By Erik Eisenmann
and Laura Ferrari
On May 12, the Occupational Safety and Health Administration published a final rule requiring certain employers to electronically submit workplace injury and illness information to OSHA and requiring all employers to adopt procedures to encourage employee reporting.
According to OSHA, these increased disclosure requirements will “nudge” employers to reduce work-related injuries and illnesses. Notably, while personally identifiable information about employees will be blacked out, these data (including information identifying the employer) will be posted on OSHA’s publicly accessible website.
Various other elements of this new rule will likewise significantly affect employers’ duties under the Occupational Safety and Health Act.
Electronic reporting requirements
While current regulations require employers to maintain records of workplace injuries and illnesses, OSHA typically reviews these records only when it conducts a site inspection. The new rule now requires certain establishments — those with 250 or more employees — to not only continue retaining their own records but also to submit the information electronically to OSHA. For employers with fewer than 250 employees, those in certain industries must also make electronic submissions. Although this new rule takes effect Jan. 1, the new requirements are to be phased in over the next three years.
The information will be submitted by employers using a secure website, but will be posted on OSHA’s public website, and the data will be searchable by employer. Certain commentators have expressed concern regarding the new requirement, suggesting that OSHA is attempting to use “public shaming” to coerce employers into making workplace changes that might be more extensive than actually required. In addition, there is some concern that the new rule will have the unintended effect of actually discouraging employers from providing complete and accurate information.
The new rule also creates stronger employee protections, ostensibly in the hope of making it easier to file complete and accurate reports. Employers will be required to put up OSHA’s Job Safety and Health: It’s the Law poster, which is available at https://www.osha.gov/Publications/poster.html, if they have not already done so. (Versions of this poster from April 2015 and later are current.)
In addition, employers will be subject to enhanced anti-retaliation provisions that prohibit retaliating or discriminating against employees — whether in the form of termination, pay reduction, less-favorable job reassignment or other adverse actions — for reporting workplace injuries and illnesses. Unlike the electronic reporting requirements, however, these provisions apply to all employers covered by the Act, regardless of size. Notably, this prohibition may be enforced by OSHA even if an employee has not filed a complaint.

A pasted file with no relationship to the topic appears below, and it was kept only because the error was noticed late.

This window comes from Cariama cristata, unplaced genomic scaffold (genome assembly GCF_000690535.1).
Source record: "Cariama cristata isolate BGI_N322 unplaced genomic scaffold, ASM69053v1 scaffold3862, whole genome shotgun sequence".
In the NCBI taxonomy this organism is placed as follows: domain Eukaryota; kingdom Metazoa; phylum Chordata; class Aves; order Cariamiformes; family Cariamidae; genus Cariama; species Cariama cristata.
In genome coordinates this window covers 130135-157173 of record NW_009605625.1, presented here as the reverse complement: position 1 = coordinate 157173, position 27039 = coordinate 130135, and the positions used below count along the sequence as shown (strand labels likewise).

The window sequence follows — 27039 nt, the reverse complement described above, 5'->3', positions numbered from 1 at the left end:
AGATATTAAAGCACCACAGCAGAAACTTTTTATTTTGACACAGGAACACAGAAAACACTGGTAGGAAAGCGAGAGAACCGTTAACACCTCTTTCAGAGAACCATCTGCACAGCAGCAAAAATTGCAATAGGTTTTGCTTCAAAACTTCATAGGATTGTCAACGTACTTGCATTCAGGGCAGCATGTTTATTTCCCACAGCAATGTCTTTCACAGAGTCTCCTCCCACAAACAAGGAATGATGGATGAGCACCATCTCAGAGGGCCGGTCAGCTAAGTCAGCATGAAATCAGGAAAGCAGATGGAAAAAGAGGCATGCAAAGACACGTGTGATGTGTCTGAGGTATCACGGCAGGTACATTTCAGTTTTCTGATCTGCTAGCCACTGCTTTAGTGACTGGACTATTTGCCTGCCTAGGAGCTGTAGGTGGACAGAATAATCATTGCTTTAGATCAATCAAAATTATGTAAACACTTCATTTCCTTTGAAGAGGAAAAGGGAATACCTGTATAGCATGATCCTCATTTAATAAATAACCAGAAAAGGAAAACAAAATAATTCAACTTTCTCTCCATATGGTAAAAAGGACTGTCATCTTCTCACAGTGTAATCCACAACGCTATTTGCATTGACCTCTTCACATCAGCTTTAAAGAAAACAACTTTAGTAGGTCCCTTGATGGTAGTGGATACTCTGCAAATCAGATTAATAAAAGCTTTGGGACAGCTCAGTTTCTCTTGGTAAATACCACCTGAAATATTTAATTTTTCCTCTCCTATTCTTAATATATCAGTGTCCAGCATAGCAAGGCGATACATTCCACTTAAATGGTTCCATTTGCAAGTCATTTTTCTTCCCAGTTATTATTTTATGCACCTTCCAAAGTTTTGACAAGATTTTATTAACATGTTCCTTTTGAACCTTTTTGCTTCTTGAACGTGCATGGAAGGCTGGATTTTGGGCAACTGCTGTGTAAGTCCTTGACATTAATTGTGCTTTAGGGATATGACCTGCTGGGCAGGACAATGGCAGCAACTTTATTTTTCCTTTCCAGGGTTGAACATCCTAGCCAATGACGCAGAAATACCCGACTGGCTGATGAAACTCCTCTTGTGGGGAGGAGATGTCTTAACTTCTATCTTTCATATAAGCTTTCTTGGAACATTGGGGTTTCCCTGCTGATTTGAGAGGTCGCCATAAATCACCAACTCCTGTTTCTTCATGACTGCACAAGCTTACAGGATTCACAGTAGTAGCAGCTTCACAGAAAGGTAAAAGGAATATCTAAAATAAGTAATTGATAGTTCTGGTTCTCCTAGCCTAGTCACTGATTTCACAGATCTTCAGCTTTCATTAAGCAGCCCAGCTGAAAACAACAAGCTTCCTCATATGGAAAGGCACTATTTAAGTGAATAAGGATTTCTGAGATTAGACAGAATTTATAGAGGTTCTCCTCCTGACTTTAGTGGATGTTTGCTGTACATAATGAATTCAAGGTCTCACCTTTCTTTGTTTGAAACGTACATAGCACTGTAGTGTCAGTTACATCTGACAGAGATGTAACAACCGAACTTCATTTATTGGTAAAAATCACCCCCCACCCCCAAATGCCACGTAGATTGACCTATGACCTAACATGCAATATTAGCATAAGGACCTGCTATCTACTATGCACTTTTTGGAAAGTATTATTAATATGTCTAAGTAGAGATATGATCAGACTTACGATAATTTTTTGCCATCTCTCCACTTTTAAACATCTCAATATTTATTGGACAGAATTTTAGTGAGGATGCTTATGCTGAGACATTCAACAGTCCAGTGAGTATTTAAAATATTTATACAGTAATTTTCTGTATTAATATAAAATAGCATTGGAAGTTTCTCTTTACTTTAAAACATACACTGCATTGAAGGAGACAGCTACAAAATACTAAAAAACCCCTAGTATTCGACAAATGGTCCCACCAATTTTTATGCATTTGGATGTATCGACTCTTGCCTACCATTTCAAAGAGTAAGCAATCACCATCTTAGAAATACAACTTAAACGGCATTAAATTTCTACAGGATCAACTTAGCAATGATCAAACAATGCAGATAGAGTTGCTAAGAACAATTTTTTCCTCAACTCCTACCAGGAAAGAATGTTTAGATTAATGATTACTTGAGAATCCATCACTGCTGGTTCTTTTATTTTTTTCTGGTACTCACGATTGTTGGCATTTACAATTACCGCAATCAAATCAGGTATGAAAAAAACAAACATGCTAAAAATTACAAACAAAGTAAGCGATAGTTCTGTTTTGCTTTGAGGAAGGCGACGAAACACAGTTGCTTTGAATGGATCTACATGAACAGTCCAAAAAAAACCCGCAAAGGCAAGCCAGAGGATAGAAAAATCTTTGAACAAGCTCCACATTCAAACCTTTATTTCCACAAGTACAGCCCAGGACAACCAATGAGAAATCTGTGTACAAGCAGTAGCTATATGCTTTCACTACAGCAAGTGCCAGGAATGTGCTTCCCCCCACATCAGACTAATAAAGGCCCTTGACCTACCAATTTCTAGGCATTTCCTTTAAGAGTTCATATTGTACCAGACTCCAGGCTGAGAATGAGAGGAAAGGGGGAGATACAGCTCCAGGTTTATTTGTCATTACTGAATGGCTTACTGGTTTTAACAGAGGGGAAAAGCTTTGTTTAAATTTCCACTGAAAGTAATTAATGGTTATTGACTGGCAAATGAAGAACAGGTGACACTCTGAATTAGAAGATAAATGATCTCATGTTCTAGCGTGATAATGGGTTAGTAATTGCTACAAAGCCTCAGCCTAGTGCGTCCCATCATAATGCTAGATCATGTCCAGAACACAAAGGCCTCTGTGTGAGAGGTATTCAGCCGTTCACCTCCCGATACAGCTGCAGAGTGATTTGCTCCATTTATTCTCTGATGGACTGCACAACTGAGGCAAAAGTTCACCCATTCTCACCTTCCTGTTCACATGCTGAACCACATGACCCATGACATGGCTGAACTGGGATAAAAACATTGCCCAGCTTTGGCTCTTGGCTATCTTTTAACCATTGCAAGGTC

Procedures for reporting injuries
The rule contains a requirement that employers establish a “reasonable procedure for employees to report work-related injuries and illnesses promptly and accurately.”
Although OSHA provides no further guidance about what a “reasonable procedure” looks like, it does suggest that a procedure is “unreasonable” if it would deter or discourage a reasonable employee from accurately reporting a workplace injury or illness.
Many employers have just a simple sentence in their policies or handbooks regarding reporting of workplace injuries and it is not clear whether that language is sufficient by itself to satisfy this new standard. Coordinating with experienced occupational safety and health counsel on this issue is critical to ensure compliance with the law.
Finally, the new rule casts into doubt the legality of safety incentive programs currently utilized by many employers. The typical safety incentive program provides a bonus to a team of employees if no one from the team is injured over a period of time, or enters all employees who have not been injured in the previous year in a drawing to win a prize. In OSHA’s view, these seemingly benign policies may have the unintended effect of negatively influencing employee reports of injuries or illnesses, and/or encouraging retaliation against employees who make such a report.
Although the rule does not specifically prohibit these kinds of programs, the language in the commentary to the final rule, along with a guidance memorandum issued in 2012, makes it clear that OSHA will be closely scrutinizing these programs going forward. As with the reporting procedure, consulting with counsel will be essential to avoid running afoul of OSHA’s increased enforcement efforts in this area.
Erik Eisenmann and Laura Ferrari are attorneys at Whyte Hirschboeck Dudek in Milwaukee. Eisenmann can be reached at 414-978-5731 or firstname.lastname@example.org, and Ferrari can be reached at 414-978-5368 or email@example.com.